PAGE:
‘Cautious optimism’: Long-term care for northern seniors included in budget

Mayor says La Ronge lacks infrastructure for a new long-term care facility that will bring 80 beds to the community

The La Ronge Health Centre serves the town, surrounding communities and the larger northern region with only 14 beds dedicated for long-term care. Photo by Michael Bramadat-Willcock

Saskatchewan’s budget released on Tuesday promises more benefits for seniors in the north, with $7.6M in funding for new long-term care facilities in La Ronge. More support for low income seniors will be rolled out across the province through higher maximum payments.

Slated to open by the end of 2023, the new facility’s 80 permanent resident beds will mean a significant expansion in capacity and service from the 14-bed facility that now exists at the La Ronge Health Centre. 

“I understood that there was going to be a commitment for the long term care facility. We obviously want to see as much coming to the north as possible to support the economic development and the health of our area but I think that there is also the realization that we’re in a pandemic,”  La Ronge Mayor Colin Ratushniak said.  

“I’m happy to see that there’s been some significant investment in health infrastructure because there have been some holes in there for a long time. At the same time… I think the province is very stretched when it comes to the budget ”

The Ministry of Health’s overall budget increased 4.5 per cent from last year or 78 per cent since 2007, in what the province billed as the “largest health investment in Saskatchewan history.” 

Minister of Health Paul Merriman said this year’s record investment will mean “improvements on critical and acute care needs, and building and upgrading our infrastructure system.”

Minister of Finance Donna Harpauer stressed that an increase in the social services and assistance budget will improve quality of life for seniors around the province.  

“This budget meets our election commitment to increase benefits to seniors with $3.5 million in additional funding for the Seniors Income Plan,” Harpauer said.  

“The investment will help low-income seniors enjoy a better quality of life with maximum payments increasing by $30 a month effective July 1.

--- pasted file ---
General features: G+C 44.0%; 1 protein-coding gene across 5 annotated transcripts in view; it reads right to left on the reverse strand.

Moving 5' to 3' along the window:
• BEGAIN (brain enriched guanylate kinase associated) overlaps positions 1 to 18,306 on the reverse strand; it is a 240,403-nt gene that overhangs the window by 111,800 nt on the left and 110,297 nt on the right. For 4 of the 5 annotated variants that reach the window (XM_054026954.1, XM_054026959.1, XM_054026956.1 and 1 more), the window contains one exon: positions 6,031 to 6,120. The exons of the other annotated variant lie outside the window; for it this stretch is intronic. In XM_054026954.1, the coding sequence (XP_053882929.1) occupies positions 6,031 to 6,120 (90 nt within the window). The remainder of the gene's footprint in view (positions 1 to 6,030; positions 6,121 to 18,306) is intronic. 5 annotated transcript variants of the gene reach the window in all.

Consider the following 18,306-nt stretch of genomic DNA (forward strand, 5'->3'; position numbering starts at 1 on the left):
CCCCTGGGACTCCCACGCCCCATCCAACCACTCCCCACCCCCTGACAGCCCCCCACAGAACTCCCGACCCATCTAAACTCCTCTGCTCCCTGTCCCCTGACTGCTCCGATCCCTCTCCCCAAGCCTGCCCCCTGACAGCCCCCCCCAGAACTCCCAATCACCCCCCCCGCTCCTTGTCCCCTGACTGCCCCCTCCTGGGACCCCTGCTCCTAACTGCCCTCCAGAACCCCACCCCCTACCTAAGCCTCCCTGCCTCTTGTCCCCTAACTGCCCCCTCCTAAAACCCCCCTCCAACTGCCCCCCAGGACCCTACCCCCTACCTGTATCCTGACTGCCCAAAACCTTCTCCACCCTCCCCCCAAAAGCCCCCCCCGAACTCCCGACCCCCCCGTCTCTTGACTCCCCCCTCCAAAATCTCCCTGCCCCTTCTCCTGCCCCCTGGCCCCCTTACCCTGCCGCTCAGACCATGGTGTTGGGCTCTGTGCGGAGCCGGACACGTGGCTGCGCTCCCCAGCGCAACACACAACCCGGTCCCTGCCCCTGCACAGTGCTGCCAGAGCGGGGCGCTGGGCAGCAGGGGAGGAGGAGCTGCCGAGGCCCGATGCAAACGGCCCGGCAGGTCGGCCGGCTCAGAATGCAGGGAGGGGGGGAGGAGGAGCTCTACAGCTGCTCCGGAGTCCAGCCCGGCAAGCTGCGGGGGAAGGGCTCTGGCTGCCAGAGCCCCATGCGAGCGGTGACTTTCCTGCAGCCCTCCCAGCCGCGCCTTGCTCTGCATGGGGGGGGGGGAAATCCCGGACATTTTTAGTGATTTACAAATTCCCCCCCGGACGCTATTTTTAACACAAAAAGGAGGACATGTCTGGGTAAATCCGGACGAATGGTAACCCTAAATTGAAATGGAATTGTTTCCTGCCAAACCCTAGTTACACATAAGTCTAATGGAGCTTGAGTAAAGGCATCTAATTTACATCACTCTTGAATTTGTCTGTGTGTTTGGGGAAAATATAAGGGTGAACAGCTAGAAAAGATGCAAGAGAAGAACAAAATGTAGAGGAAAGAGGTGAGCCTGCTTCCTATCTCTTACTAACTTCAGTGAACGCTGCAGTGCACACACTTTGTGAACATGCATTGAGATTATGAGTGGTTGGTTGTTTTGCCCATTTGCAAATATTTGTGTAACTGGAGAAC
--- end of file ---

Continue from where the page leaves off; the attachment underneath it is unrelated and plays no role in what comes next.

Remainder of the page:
“This is the sixth increase our government has made to the Seniors Income Plan since 2008, after it had been frozen for 16 years by the previous government.”

Harpauer also announced the start of a three-year, $18.4 million project to hire 300 continuing care aides to work in long-term care and home-care in rural and remote areas.

The Saskatchewan government had announced an investment of more than $80 million in funding for long-term care facilities across the province last June as part of a $7.5-billion, two-year capital plan, with $200 million designated for health infrastructure.

Cumberland’s NDP MLA Doyle Vermette said La Ronge is in the highest category of need for long-term care homes and that wait times for elders in the community can be almost a year to get into the current facilities.

“I believe there are 14 beds here… We’re critical here, code red, and there’s a real shortage of beds for seniors,” Vermette said.

“When we can physically see the actual building completed, hopefully we can all share that excitement when … we have our loved ones moving into it,” he said.

Ratushniak said more accessible long-term care will raise the quality of life for seniors in the community and build La Ronge’s capacity as a hub for those services in the north. But he also cautioned that the infrastructure and workforce needed to support a facility of that size doesn’t exist yet in La Ronge. He said housing for new employees also needs to be addressed before the facility will be able to staff itself and open properly.

“It’s cautious optimism when it comes to things like this because we just want to make sure we’re ready as well. I think La Ronge is also in a place where we don’t have sufficient housing, we don’t have a specific infrastructure in place to start bringing in that number of people,” Ratushniak said. 

“I did read that there is some investment going into care aids but you can’t just create nurses in a year or two. They’re looking at making this operational by 2022-2023. It takes time to educate and to train nursing staffing for a facility of that size.

“There are a lot of moving parts, but it does give us at least a commitment where we can now start putting our strategic plan into place, so that we are ready in two, three or four years time.”

Ratushniak said the new facility will boost the economy in a big way but he has some concerns about what the full cost is going to be and whether it will be fully funded by the province. 

“As grateful as I am for that commitment, I want to get a full spectrum of what that means for us long-term, not only for the building itself, but also for the number of jobs that it’s going to create. Because from what I know we have a shortage of staffing as it is.”